In the depicted example, local area network (LAN) adapter 212 is coupled to south bridge and I/O controller hub 204 and audio adapter 216, keyboard and mouse adapter 220, modem 222, read only memory (ROM) 224, universal serial bus (USB) ports and other communications ports 232, and PCI/PCIe devices 234 are coupled to south bridge and I/O controller hub 204 through bus 238, and hard disk drive (HDD) 226 and CD-ROM drive 230 are coupled to south bridge and I/O controller hub 204 through bus 240. PCI/PCIe devices may include, for example, Ethernet adapters, add-in cards, and PC cards for notebook computers. PCI uses a card bus controller, while PCIe does not. ROM 224 may be, for example, a flash binary input/output system (BIOS). Hard disk drive 226 and CD-ROM drive 230 may use, for example, an integrated drive electronics (IDE) or serial advanced technology attachment (SATA) interface. A super I/O (SIO) device 236 may be coupled to south bridge and I/O controller hub 204.

An operating system runs on processor 206 and coordinates and provides control of various components within data processing system 200 in FIG. 2. The operating system may be a commercially available operating system such as Microsoft® Windows® XP (Microsoft and Windows are trademarks of Microsoft Corporation in the United States, other countries, or both). An object oriented programming system, such as the Java™ programming system, may run in conjunction with the operating system and provides calls to the operating system from Java programs or applications executing on data processing system 200 (Java and all Java-based trademarks are trademarks of Sun Microsystems, Inc. in the United States, other countries, or both).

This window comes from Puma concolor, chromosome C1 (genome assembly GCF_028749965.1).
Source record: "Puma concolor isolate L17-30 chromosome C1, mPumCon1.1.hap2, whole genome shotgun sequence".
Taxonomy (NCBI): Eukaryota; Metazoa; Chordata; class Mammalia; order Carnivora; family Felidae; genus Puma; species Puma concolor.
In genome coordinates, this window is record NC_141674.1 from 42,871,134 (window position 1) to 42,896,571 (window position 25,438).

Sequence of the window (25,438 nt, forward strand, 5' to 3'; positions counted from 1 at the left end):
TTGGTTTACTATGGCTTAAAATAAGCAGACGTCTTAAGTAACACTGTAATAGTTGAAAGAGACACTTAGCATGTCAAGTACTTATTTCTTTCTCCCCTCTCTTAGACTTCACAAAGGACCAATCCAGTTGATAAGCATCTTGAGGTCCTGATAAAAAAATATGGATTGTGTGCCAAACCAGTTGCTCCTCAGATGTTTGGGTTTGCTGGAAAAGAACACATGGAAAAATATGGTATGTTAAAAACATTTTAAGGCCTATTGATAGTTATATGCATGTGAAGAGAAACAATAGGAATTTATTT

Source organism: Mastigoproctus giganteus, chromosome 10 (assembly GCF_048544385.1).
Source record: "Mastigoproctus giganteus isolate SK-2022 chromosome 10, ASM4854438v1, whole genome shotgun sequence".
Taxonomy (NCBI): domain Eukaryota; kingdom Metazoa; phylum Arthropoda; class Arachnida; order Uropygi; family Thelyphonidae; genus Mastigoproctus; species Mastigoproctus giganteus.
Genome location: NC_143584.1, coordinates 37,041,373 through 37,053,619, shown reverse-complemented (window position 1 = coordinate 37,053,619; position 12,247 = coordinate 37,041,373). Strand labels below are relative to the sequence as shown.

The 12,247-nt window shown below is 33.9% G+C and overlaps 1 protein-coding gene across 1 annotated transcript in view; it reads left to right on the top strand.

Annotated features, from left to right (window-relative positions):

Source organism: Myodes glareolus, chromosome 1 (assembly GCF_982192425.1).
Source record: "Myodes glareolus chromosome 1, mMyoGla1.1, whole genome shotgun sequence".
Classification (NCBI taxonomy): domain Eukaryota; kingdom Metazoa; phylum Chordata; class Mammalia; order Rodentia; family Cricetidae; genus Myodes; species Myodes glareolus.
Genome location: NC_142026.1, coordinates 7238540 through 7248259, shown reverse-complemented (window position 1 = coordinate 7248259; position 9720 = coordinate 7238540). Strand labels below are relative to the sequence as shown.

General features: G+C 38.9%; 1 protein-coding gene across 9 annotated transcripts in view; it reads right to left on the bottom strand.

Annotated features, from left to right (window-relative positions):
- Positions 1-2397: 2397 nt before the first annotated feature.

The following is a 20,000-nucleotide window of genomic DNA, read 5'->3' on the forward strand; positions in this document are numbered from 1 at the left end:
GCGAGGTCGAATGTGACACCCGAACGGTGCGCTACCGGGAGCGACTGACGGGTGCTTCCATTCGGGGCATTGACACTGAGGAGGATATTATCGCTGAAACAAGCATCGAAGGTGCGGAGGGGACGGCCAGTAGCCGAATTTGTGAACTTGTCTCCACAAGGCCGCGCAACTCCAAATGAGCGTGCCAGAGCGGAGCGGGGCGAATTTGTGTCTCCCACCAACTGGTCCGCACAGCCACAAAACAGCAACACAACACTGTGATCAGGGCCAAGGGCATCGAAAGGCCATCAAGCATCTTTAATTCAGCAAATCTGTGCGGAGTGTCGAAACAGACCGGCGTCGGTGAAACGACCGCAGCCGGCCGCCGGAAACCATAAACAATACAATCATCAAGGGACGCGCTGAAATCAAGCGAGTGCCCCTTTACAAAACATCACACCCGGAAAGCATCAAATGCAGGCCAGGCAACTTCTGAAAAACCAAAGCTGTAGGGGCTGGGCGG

Instructions for the operating system, the object-oriented programming system, and applications or programs are located on storage devices, such as hard disk drive 226, and may be loaded into main memory 208 for execution by processor 206. The processes of the illustrative embodiments may be performed by processor 206 using computer implemented instructions, which may be located in a memory such as, for example, main memory 208, read only memory 224, or in one or more peripheral devices.

The hardware in FIGS. 1-2 may vary depending on the implementation. Other internal hardware or peripheral devices, such as flash memory, equivalent non-volatile memory, or optical disk drives and the like, may be used in addition to or in place of the hardware depicted in FIGS. 1-2. Also, the processes of the illustrative embodiments may be applied to a multiprocessor data processing system. The depicted examples in FIGS. 1-2 and above-described examples are not meant to imply architectural limitations.

Illustrative embodiments provide a computer implemented method, apparatus, and computer usable program code for applying stochastic control optimization to produce efficient and timely delivery of results of queries on streams in distributed stateful messaging systems. The running example of FIG. 3 is used to explain the advantages and an overview of the illustrative embodiments.